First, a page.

## Mechanical Engineering →Micromachining laboratory →List Of Experiments

# Study the effect of process parameters in electrochemical grinding

**Working principle of Electrochemical machining:--**

Electrochemical machining is based on the electrolysis process as outlined in Fig. 1, the workpiece and tool are the anode and cathode respectively, of the electrolytic cell, and a potential difference, usually about 10 V, is applied across them. A suitable electrolyte, for example aqueous sodium chloride solution is chosen so that the cathode shape remains unchanged during electrolysis. The electrolyte is pumped at a rate 3 to 30 m/sec through the gap between electrodes to remove the products of machining and to diminish unwanted effects, such as those that arise with cathodic gas generation and electric heating. The rate at which metal is then removed from the anode is approximately in inverse proportion to the distance between the electrodes. As machining proceeds and with the simultaneous movement of the cathode at a typical tool feed rate, for example, 0.02 mm/sec towards the anode, the gap width along the electrode length will gradually tend to a steady-state value. Under these conditions, a shape, roughly complementary to that of cathode, will be produced on the anode. A typical gap width then should be about 0.4 mm.

**Development of characteristic equaweightstion of ECM:**

**1. Faraday's laws of electrolysis:-**

The results of electrolysis are embodied in Faraday’s two laws of electrolysis as below

The amount of any substance dissolved or deposited is directly proportional to the amount of electricity which has flowed; and
The amounts of different substances deposited or dissolved by the same quantity of electricity are proportional to their chemical equivalent weights.

The two laws may be combined to give the equation

Where m = the mass dissolved from or deposited upon

I = current

t = time
A = Automic Weight

z = valency, A/z is the chemical equivalentemical equivalent

F = Faraday’s constant, it is the amount of electric charge necessary to liberate one gram equivalent (A/z) of an ion in electrolysis and is equal to 96500 C.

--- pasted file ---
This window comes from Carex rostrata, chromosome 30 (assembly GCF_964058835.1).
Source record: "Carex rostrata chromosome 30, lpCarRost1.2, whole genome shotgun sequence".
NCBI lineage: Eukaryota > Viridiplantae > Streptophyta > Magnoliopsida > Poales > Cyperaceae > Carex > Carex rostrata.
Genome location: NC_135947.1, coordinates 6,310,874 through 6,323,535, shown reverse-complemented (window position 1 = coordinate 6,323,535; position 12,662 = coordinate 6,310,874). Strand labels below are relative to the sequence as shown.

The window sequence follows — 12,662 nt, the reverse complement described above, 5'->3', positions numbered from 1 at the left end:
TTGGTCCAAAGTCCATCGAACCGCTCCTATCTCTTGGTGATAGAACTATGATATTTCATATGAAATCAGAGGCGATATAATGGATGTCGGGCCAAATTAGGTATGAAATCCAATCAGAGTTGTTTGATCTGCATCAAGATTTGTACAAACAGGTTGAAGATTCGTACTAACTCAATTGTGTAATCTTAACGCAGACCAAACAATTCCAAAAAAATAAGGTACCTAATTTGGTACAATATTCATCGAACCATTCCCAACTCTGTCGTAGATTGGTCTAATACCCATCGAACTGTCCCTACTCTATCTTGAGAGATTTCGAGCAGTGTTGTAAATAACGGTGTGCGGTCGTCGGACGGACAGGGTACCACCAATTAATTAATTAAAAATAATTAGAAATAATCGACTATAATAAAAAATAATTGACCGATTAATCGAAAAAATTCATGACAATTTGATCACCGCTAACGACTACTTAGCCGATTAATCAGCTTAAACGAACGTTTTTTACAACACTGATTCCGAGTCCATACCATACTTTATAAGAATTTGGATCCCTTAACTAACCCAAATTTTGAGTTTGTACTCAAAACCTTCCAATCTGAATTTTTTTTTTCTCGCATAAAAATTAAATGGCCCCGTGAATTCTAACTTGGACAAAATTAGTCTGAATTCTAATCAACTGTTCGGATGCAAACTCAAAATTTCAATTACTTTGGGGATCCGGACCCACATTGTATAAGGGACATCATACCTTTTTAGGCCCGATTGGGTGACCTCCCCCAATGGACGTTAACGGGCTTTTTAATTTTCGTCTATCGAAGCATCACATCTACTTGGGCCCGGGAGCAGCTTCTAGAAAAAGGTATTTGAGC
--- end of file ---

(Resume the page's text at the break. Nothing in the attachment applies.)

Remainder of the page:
**2. Ohm's law and related concepts:- **

The means by which high current densities are obtained can be understood from an examination of other characteristics of an ECM cell in particular, the electrolyte conductivity and inter-electrode gap width. These parameters are related to the current through Ohm’s law, which states that the current I flowing in a conductor is directly proportional to the applied voltage V.

R is the resistance of the conductor.

In electrolysis process, electrolytes are conductors of electricity. Ohm’s law also applies to this type of conductor, although the resistance of electrolytes may amount to hundreds of ohms.

Now, the resistance R of a uniform conductor is directly proportional to its length h, and inversely proportional to its cross sectional area A. Thus

Where ρ is the constant of proportionality. If the conductor is a cube of side 10 mm, then R = ρ; ρ is termed as specific resistivity of the conductor. The reciprocal of specific resistivity is known as specific conductivity.
Combining equations 2 and 3 the relationship are derived between the average current density, current, surface area to be machined, applied potential difference, gap width, and electrolyte conductivity being denoted by the respective symbols J, I, A, V, h, and ke

In actual practice the voltage value ranges from 10 to 20 V. and for this the gap width is about 0.4 mm and tool feed rate about 0.02 mm/sec is needed.